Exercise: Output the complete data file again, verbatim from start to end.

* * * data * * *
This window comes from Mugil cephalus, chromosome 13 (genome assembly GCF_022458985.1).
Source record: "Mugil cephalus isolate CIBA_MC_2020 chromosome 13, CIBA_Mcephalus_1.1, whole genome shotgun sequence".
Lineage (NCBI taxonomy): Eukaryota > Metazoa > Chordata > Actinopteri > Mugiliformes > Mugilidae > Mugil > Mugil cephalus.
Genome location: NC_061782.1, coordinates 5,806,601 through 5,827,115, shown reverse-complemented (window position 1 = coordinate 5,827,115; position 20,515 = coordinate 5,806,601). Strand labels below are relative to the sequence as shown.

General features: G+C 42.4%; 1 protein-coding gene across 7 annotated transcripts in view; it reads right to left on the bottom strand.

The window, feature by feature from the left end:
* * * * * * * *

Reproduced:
This window comes from Mugil cephalus, chromosome 13 (genome assembly GCF_022458985.1).
Source record: "Mugil cephalus isolate CIBA_MC_2020 chromosome 13, CIBA_Mcephalus_1.1, whole genome shotgun sequence".
Lineage (NCBI taxonomy): Eukaryota > Metazoa > Chordata > Actinopteri > Mugiliformes > Mugilidae > Mugil > Mugil cephalus.
Genome location: NC_061782.1, coordinates 5,806,601 through 5,827,115, shown reverse-complemented (window position 1 = coordinate 5,827,115; position 20,515 = coordinate 5,806,601). Strand labels below are relative to the sequence as shown.

General features: G+C 42.4%; 1 protein-coding gene across 7 annotated transcripts in view; it reads right to left on the bottom strand.

The window, feature by feature from the left end: